Communication ETDs

Publication Date



The overarching purpose of this project is to theorize how marginalized communities engage with dominant discourses and to locate possibilities for agency in contesting dominant representations of marginalized groups. I selected two discursive events as instances of a larger U.S. immigration discourse--the enactment of SB 1070 in Arizona and the publication of a column in TIME Magazine in which the author decries the influx of South Asians to his hometown of Edison, NJ. I then modified critical discourse analysis to examine weblog responses to these events by two diasporic communities interpellated by them--(undocumented) Latino/a immigrants and South Asian immigrants. Drawing upon a theory of constitutive rhetoric, I look at ways that members of these two groups are interpellated as subjects within their blogging communities. Moreover, I examine how the collective subject negotiates various identifications through a three-part diasporic identity framework consisting of structural, trans-spatial/historical, and intergroup representational positionings. I also consider the implications of the constitutive rhetoric for agency by interrogating how the blogs enable and constrain bloggers' abilities to speak about the discursive events. In addition, I interrogate bloggers' constructions of U.S. immigration discourse, identifying four ideological claims both (re)produced and challenged by the bloggers: triumphal multiculturalism; American Dream mythology; the entitlement to rights; and normative standards of acceptability. I also use a postcolonial approach to discursive engagement that considers the production of alternate subjectivities through destabilizing of the subject/object relationship. This project complicates our understanding of diasporic subjects as based on complex postcolonial subjectivities. This allows for an expanded notion of how collective subjects are constituted ontologically through the coming together of numerous points of identifications within a complex framework of diasporic identities. In addition, it links ontological status and epistemology by complicating the understanding of how and where subject positions arise, challenging assumptions of universal knowledge. Finally, it theorizes discursive engagement of members of marginalized diasporic groups by applying a dialectical perspective of agency and interpellated subjectivities and revealing how power operates through discourse to position subjects while identifying possible moments of agentic potential.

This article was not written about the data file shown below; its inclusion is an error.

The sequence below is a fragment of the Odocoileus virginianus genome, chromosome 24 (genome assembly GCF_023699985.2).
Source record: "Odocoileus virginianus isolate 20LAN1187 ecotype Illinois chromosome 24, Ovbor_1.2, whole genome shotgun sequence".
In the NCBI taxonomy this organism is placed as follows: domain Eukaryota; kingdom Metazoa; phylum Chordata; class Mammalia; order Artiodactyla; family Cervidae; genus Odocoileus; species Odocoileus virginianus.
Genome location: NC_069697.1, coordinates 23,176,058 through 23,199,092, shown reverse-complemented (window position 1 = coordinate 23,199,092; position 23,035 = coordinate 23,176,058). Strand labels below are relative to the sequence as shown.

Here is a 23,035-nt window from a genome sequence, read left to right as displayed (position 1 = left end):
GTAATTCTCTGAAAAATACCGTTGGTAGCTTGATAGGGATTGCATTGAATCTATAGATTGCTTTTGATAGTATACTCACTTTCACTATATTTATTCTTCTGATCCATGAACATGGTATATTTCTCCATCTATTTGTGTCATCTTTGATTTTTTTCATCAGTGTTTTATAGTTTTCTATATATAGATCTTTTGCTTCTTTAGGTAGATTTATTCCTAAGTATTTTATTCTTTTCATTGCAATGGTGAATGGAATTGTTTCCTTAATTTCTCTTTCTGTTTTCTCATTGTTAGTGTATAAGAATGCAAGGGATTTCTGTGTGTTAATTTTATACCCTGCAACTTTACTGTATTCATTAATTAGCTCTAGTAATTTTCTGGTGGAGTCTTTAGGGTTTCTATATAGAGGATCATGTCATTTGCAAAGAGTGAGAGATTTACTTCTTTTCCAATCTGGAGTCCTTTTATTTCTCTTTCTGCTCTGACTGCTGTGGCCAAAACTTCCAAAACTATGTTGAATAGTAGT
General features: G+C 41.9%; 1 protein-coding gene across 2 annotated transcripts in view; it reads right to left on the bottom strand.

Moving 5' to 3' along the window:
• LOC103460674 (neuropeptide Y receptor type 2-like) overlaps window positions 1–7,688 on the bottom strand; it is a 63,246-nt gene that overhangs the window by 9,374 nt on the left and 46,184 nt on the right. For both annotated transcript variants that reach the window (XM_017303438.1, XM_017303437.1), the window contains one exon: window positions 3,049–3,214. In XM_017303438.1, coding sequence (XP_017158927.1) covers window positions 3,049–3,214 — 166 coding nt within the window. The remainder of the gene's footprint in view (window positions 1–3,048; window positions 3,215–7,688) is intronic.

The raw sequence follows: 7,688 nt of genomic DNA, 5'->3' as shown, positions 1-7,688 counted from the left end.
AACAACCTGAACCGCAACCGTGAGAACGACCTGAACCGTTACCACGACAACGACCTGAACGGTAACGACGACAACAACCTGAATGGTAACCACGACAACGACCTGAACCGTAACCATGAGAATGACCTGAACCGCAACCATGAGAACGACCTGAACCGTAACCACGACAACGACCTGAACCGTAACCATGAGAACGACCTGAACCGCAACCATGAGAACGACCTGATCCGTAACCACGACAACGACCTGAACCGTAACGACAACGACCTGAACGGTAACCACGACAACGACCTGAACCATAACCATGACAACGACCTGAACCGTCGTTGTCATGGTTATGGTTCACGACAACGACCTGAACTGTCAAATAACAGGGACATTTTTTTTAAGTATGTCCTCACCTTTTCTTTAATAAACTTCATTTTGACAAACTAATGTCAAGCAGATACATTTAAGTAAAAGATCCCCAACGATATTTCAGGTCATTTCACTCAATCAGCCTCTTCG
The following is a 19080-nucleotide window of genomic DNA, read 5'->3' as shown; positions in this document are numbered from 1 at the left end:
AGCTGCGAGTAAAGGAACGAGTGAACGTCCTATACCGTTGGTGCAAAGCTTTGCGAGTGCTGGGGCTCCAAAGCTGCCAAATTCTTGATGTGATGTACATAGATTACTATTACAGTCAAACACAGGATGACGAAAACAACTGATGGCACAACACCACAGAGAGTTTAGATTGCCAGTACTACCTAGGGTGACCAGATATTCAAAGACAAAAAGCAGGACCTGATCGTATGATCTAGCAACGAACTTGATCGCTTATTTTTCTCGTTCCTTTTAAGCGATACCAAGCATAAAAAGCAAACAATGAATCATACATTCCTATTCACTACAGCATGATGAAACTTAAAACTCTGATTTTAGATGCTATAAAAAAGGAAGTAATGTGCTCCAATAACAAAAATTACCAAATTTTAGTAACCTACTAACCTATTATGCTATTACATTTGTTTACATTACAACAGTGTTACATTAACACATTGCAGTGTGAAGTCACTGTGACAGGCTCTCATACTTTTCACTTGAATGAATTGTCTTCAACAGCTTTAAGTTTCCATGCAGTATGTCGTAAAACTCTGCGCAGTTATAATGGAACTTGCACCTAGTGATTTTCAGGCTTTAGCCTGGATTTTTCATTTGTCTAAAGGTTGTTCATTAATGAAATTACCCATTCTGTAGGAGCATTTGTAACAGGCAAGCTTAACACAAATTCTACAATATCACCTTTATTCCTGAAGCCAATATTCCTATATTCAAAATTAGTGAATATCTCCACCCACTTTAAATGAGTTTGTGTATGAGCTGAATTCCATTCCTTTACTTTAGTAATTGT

discourse, immigration, constitutive rhetoric, agency, undocumented immigrants, South Asian

Document Type


Degree Name


Level of Degree


Department Name

Department of Communication and Journalism

First Advisor

Collier, Mary Jane

First Committee Member (Chair)

Cramer, Janet

Second Committee Member

Rodriguez, Ilia

Third Committee Member

Chavez, Karma